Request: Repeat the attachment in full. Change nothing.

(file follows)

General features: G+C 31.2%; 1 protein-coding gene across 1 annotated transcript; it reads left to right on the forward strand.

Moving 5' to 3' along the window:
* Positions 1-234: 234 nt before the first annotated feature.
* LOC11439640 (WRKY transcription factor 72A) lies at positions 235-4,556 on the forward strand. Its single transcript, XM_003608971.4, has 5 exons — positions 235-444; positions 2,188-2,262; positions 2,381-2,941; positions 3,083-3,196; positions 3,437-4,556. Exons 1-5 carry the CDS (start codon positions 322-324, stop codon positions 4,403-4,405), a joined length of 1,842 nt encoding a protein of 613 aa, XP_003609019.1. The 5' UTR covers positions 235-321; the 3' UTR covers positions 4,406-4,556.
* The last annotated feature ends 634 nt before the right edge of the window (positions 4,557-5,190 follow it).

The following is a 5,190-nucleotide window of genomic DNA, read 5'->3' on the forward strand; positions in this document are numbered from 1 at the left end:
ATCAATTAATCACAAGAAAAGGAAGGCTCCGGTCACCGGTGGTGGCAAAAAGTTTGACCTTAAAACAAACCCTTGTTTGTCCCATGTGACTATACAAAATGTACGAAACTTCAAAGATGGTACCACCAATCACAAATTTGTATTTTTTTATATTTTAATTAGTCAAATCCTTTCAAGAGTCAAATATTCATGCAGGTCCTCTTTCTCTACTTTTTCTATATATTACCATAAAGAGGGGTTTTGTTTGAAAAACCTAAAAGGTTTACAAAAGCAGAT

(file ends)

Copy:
General features: G+C 31.2%; 1 protein-coding gene across 1 annotated transcript; it reads left to right on the forward strand.

Moving 5' to 3' along the window:
* Positions 1-234: 234 nt before the first annotated feature.
* LOC11439640 (WRKY transcription factor 72A) lies at positions 235-4,556 on the forward strand. Its single transcript, XM_003608971.4, has 5 exons — positions 235-444; positions 2,188-2,262; positions 2,381-2,941; positions 3,083-3,196; positions 3,437-4,556. Exons 1-5 carry the CDS (start codon positions 322-324, stop codon positions 4,403-4,405), a joined length of 1,842 nt encoding a protein of 613 aa, XP_003609019.1. The 5' UTR covers positions 235-321; the 3' UTR covers positions 4,406-4,556.
* The last annotated feature ends 634 nt before the right edge of the window (positions 4,557-5,190 follow it).

The following is a 5,190-nucleotide window of genomic DNA, read 5'->3' on the forward strand; positions in this document are numbered from 1 at the left end:
ATCAATTAATCACAAGAAAAGGAAGGCTCCGGTCACCGGTGGTGGCAAAAAGTTTGACCTTAAAACAAACCCTTGTTTGTCCCATGTGACTATACAAAATGTACGAAACTTCAAAGATGGTACCACCAATCACAAATTTGTATTTTTTTATATTTTAATTAGTCAAATCCTTTCAAGAGTCAAATATTCATGCAGGTCCTCTTTCTCTACTTTTTCTATATATTACCATAAAGAGGGGTTTTGTTTGAAAAACCTAAAAGGTTTACAAAAGCAGAT